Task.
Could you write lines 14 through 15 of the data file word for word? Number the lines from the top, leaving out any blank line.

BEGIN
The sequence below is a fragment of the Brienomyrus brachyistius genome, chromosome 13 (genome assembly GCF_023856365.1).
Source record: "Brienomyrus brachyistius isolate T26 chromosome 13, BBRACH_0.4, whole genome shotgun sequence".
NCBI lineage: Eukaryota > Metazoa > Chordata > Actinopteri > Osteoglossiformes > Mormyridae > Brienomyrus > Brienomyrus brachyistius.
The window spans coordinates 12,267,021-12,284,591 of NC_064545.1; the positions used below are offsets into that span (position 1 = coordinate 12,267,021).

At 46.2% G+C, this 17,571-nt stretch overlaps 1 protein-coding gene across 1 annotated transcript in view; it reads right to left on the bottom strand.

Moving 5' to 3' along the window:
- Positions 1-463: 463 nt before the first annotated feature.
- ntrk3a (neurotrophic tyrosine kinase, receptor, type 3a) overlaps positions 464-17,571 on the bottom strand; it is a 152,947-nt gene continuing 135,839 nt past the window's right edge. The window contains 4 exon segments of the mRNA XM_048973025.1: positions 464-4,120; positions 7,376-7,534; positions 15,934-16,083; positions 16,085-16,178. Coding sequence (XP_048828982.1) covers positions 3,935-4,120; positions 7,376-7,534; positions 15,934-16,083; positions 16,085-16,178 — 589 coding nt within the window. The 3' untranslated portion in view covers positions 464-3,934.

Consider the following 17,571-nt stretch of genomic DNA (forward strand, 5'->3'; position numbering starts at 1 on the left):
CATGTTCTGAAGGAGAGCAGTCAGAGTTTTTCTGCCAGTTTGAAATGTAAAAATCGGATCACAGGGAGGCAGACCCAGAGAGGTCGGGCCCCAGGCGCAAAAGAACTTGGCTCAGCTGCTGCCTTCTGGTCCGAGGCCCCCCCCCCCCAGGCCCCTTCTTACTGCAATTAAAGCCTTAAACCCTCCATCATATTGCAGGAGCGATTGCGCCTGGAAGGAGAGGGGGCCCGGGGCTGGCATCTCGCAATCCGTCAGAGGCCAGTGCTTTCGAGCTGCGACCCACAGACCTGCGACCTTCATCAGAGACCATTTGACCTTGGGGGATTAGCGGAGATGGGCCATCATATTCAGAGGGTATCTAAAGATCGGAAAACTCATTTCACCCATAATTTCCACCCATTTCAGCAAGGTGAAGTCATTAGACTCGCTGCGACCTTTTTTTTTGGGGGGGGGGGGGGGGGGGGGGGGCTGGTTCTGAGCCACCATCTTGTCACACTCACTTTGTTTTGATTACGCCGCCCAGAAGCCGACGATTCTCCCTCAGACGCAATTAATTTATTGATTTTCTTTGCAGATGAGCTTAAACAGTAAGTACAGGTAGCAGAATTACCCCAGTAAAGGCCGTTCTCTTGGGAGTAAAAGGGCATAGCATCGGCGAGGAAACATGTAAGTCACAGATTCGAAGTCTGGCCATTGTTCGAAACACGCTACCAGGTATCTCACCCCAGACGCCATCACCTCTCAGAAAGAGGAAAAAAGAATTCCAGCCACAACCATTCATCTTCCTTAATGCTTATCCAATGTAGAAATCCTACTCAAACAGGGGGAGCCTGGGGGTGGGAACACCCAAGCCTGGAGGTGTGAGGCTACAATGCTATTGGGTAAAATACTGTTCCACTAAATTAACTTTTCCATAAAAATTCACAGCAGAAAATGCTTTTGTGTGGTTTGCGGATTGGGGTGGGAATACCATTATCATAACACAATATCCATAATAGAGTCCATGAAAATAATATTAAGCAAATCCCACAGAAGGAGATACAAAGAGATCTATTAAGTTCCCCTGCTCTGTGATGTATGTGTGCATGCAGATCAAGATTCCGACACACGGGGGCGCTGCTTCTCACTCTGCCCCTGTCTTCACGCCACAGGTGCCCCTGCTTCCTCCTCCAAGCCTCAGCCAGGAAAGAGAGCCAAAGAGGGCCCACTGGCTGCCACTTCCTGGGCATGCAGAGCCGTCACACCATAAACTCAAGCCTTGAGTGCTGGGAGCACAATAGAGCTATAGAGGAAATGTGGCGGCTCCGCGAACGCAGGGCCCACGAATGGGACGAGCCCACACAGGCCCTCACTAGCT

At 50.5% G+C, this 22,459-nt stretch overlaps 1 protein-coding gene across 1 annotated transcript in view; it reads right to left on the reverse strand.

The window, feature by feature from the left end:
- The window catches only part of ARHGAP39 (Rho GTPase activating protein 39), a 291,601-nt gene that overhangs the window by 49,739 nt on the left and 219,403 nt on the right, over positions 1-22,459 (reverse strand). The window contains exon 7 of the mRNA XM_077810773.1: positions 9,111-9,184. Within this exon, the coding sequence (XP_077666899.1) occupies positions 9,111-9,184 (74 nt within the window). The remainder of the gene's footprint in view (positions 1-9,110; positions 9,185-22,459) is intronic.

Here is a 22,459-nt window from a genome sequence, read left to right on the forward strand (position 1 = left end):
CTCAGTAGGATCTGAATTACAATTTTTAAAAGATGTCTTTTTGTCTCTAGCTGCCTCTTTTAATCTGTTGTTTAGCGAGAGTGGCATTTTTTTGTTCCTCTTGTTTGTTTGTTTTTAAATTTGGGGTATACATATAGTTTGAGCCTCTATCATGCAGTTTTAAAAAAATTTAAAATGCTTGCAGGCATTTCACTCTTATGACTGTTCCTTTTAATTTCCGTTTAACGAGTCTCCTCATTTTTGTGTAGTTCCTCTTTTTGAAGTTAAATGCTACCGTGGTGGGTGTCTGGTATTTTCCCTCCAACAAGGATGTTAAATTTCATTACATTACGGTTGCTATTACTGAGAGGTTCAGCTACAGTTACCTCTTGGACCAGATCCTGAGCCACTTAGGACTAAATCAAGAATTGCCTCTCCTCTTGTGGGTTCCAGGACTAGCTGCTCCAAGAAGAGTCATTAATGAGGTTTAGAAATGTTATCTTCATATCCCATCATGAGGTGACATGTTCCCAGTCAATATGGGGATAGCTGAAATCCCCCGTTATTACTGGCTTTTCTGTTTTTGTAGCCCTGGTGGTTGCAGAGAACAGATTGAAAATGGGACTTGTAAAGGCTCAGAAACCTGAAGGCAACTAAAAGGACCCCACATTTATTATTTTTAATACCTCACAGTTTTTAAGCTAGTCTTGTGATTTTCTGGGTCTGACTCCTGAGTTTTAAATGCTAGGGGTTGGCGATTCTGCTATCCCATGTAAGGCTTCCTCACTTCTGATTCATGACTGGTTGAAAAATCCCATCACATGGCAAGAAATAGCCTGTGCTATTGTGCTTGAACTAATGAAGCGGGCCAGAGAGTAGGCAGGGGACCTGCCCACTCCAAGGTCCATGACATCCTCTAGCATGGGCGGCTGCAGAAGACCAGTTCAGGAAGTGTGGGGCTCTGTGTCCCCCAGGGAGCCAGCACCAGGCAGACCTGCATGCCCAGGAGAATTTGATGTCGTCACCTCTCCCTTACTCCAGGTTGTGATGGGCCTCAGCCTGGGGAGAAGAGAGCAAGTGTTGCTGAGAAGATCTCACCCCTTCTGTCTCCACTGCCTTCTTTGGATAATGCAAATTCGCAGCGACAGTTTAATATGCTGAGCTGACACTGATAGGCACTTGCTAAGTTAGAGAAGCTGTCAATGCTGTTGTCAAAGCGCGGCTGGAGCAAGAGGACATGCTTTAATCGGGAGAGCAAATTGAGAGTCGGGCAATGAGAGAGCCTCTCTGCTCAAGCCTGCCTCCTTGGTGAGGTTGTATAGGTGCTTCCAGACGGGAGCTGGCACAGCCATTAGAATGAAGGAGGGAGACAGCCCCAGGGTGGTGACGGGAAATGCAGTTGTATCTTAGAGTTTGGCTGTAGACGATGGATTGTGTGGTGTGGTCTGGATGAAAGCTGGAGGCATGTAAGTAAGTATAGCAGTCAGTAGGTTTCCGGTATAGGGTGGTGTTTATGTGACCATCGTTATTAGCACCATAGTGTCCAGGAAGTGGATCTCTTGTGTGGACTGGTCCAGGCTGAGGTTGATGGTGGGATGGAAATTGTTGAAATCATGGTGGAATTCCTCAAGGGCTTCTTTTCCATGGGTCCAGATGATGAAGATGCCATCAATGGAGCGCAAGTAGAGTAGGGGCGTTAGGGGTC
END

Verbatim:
Here is a 22,459-nt window from a genome sequence, read left to right on the forward strand (position 1 = left end):
CTCAGTAGGATCTGAATTACAATTTTTAAAAGATGTCTTTTTGTCTCTAGCTGCCTCTTTTAATCTGTTGTTTAGCGAGAGTGGCATTTTTTTGTTCCTCTTGTTTGTTTGTTTTTAAATTTGGGGTATACATATAGTTTGAGCCTCTATCATGCAGTTTTAAAAAAATTTAAAATGCTTGCAGGCATTTCACTCTTATGACTGTTCCTTTTAATTTCCGTTTAACGAGTCTCCTCATTTTTGTGTAGTTCCTCTTTTTGAAGTTAAATGCTACCGTGGTGGGTGTCTGGTATTTTCCCTCCAACAAGGATGTTAAATTTCATTACATTACGGTTGCTATTACTGAGAGGTTCAGCTACAGTTACCTCTTGGACCAGATCCTGAGCCACTTAGGACTAAATCAAGAATTGCCTCTCCTCTTGTGGGTTCCAGGACTAGCTGCTCCAAGAAGAGTCATTAATGAGGTTTAGAAATGTTATCTTCATATCCCATCATGAGGTGACATGTTCCCAGTCAATATGGGGATAGCTGAAATCCCCCGTTATTACTGGCTTTTCTGTTTTTGTAGCCCTGGTGGTTGCAGAGAACAGATTGAAAATGGGACTTGTAAAGGCTCAGAAACCTGAAGGCAACTAAAAGGACCCCACATTTATTATTTTTAATACCTCACAGTTTTTAAGCTAGTCTTGTGATTTTCTGGGTCTGACTCCTGAGTTTTAAATGCTAGGGGTTGGCGATTCTGCTATCCCATGTAAGGCTTCCTCACTTCTGATTCATGACTGGTTGAAAAATCCCATCACATGGCAAGAAATAGCCTGTGCTATTGTGCTTGAACTAATGAAGCGGGCCAGAGAGTAGGCAGGGGACCTGCCCACTCCAAGGTCCATGACATCCTCTAGCATGGGCGGCTGCAGAAGACCAGTTCAGGAAGTGTGGGGCTCTGTGTCCCCCAGGGAGCCAGCACCAGGCAGACCTGCATGCCCAGGAGAATTTGATGTCGTCACCTCTCCCTTACTCCAGGTTGTGATGGGCCTCAGCCTGGGGAGAAGAGAGCAAGTGTTGCTGAGAAGATCTCACCCCTTCTGTCTCCACTGCCTTCTTTGGATAATGCAAATTCGCAGCGACAGTTTAATATGCTGAGCTGACACTGATAGGCACTTGCTAAGTTAGAGAAGCTGTCAATGCTGTTGTCAAAGCGCGGCTGGAGCAAGAGGACATGCTTTAATCGGGAGAGCAAATTGAGAGTCGGGCAATGAGAGAGCCTCTCTGCTCAAGCCTGCCTCCTTGGTGAGGTTGTATAGGTGCTTCCAGACGGGAGCTGGCACAGCCATTAGAATGAAGGAGGGAGACAGCCCCAGGGTGGTGACGGGAAATGCAGTTGTATCTTAGAGTTTGGCTGTAGACGATGGATTGTGTGGTGTGGTCTGGATGAAAGCTGGAGGCATGTAAGTAAGTATAGCAGTCAGTAGGTTTCCGGTATAGGGTGGTGTTTATGTGACCATCGTTATTAGCACCATAGTGTCCAGGAAGTGGATCTCTTGTGTGGACTGGTCCAGGCTGAGGTTGATGGTGGGATGGAAATTGTTGAAATCATGGTGGAATTCCTCAAGGGCTTCTTTTCCATGGGTCCAGATGATGAAGATGCCATCAATGGAGCGCAAGTAGAGTAGGGGCGTTAGGGGTC